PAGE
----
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Newpaper reports show journalists’ failure to grasp what’s happening at Arsenal

By Tony Attwood

Throughout the last couple of months the media have kept up the incessant talk that all is not well at Arsenal and major reforms are now required to the playing squad, and quite possibly the backroom staff as well.

Yesterday a 1500 word article on Arsenal appeared in the Guardian analysing their past failures (for them there were only failures) and future hopes.

In that piece there was not a single word about tactics, and yet surely tactics is one of the core issues within a club’s success or failure.  Not the only one of course, for needing the players to execute the tactics is vital as well, but still it is fundamental.   And yet in the whole review there is not a word.  There is even space for a bit about the mascot, and a few lines about the canon in Arsenal’s history.

But not a word about tactics.   Why?

Quite possibly it is because the writer doesn’t understand tactics, or maybe because it is easier to write about accessibility to the stadium, but most of all I suspect it is simply that footballer writers don’t write about tactics, just like they don’t write about referees and PGMO.  It’s not a conspiracy, it just is how it is.

However whatever the reasons, the brilliance of the last two thirds of last season have been readily swept under the carpet, along with the tactical transformation that saw Arsenal cut its yellow card total by 45%.  Having done that it might be worth contemplating whether and how Arsenal can keep the new reduced figure up for next season, but no, I have not seen mention (let alone a debate) on that.

So this wasn’t just a one off omission in the Guardian for a previous piece led with “Arsenal 1-2 Chelsea Loss shows Arteta revolution a long way off”    Revolution last year?  Sorry mate, didn’t notice.

Leaving aside that the score was actually 2-2, and only reduced to 1-2 because Arsenal forgot to turn on their goal-line technology (and the referee didn’t think to question with Arsenal why it wasn’t switched on) other questions also arise.

Although I must correct the notion that there was no mention of tactics because in yesterday’s report on the match there was the comment that “Arsenal’s loose building from the back may not be the only theme that has persisted into pre-season.”

So yes, tactics got a mention – but only negatively.  Which really is curious when the tactics last season not only changed so much in terms of the style of play but also reduced the yellow card count by half.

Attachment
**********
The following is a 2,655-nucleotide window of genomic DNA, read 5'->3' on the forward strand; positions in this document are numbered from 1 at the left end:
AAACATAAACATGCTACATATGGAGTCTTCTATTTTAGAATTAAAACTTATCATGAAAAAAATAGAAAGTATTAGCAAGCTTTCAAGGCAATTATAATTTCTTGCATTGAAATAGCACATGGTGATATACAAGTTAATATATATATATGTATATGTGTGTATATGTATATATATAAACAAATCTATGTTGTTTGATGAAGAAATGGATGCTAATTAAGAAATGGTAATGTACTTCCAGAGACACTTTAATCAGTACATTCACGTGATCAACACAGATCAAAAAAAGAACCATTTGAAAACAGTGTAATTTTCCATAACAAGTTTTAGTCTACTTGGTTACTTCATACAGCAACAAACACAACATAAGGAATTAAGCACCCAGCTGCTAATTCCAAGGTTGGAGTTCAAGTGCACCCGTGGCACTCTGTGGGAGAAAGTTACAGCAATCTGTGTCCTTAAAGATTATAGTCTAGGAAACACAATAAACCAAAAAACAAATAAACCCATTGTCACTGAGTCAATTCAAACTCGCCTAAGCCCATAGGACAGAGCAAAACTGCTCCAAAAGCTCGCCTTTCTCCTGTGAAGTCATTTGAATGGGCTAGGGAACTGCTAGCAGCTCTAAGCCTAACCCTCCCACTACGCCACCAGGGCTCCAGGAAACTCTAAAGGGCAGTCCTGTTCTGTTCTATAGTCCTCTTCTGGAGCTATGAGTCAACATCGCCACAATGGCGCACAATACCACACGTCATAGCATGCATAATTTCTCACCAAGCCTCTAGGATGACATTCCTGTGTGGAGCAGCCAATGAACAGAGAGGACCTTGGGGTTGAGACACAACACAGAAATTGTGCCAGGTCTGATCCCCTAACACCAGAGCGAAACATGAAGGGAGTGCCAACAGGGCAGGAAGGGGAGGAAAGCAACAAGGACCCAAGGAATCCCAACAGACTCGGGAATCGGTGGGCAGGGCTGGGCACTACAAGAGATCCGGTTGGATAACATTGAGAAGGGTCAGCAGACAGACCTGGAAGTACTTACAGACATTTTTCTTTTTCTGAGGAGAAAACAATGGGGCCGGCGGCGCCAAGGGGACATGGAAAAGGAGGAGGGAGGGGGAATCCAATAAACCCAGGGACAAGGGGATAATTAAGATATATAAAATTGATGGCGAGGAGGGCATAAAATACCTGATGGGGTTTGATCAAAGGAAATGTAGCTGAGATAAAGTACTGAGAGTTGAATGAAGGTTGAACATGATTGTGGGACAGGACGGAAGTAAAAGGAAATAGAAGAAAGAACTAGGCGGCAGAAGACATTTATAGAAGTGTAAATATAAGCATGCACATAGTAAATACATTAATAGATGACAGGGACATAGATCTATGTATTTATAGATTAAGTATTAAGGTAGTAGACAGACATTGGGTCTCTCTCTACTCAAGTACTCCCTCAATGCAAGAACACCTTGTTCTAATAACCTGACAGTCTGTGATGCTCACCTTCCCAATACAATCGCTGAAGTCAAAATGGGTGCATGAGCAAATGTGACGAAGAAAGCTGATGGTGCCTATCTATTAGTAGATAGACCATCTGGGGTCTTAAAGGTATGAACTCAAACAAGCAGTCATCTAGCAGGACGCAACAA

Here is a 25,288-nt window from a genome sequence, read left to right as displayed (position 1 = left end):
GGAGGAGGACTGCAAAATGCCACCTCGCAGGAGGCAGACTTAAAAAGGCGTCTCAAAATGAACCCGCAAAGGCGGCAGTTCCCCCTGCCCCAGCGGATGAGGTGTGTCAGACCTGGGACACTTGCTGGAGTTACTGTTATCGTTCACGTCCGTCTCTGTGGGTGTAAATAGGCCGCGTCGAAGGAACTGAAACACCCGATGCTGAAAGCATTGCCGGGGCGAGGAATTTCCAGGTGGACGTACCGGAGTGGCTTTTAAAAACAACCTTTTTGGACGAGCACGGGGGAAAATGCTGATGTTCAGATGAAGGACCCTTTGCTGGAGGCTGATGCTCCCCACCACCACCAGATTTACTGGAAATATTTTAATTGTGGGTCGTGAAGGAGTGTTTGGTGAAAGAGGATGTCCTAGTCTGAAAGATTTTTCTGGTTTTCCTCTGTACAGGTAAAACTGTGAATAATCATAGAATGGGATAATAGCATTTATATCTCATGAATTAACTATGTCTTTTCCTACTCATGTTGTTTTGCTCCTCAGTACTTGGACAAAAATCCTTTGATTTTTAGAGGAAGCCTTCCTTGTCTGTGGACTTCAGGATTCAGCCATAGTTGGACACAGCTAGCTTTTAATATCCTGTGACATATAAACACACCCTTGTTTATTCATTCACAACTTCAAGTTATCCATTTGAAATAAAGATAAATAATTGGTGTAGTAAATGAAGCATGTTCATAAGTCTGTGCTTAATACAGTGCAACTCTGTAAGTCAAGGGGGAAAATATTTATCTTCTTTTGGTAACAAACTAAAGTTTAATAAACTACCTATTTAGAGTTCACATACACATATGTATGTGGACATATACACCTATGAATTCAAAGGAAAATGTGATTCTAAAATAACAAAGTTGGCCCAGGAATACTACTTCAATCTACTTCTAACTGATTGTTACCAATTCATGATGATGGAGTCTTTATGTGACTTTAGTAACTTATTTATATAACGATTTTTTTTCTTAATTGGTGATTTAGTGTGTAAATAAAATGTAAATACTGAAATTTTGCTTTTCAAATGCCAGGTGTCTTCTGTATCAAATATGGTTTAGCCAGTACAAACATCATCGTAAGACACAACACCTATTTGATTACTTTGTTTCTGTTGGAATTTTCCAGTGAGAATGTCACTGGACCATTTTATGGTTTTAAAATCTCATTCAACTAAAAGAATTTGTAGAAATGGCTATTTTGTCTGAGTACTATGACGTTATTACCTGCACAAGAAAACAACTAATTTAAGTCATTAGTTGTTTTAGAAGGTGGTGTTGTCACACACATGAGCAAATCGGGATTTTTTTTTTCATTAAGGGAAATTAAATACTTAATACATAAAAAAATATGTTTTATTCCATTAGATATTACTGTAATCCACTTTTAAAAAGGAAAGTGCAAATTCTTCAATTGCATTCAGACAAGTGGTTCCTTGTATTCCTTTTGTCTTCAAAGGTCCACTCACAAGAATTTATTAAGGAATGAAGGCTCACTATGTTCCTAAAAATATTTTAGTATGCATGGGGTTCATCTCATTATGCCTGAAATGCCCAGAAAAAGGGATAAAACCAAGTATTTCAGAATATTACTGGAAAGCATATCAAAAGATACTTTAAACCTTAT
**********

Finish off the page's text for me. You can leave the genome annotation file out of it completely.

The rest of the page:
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There has however been quite a bit of negative comment on the notion that Arsenal will start the season with Xhaka and Elneny at the heart of defensive midfield – ignoring indeed the Football Observatory figures for the whole of Europe towards the end of last season, which had Xhaka as the second most effective player on the continent.

But as ever, figures count for nothing.  Impressions are everything.

Certainly the injury to Thomas Partey was a blow and we wait to see if last season’s injuries return to haunt him.

There are however a lot of reasons to be cheerful about Arsenal in the coming season, given the way they played in the last two thirds of last season and the arrival of White as well.   And maybe we should be cheerful about the media’s absolute inability to note the transformation in yellow cards awarded against Arsenal, and the decision of Arsenal to cut right down on tackling.

I find it frustrating that such fundamentals facts are ignored and space is always taken up with personal opinion based on… well… personal opinion, but if none of the journalists want to talk about Arsenal’s transformation, maybe the opposition won’t notice either.

Certainly that looked to be the case in the last two thirds of last season as (and this is me now giving my opinion) team after team seemed to line up against Arsenal as if all that was being said in the media was true, and that the transformation of the tactics hadn’t happened.

Still the word among the chattering journalists is, “don’t give the fans facts and figures, it only confuses them.”  And so the new season starts like the last, which given how the last ended, would be no bad thing.

The statistical enquiry of 2021

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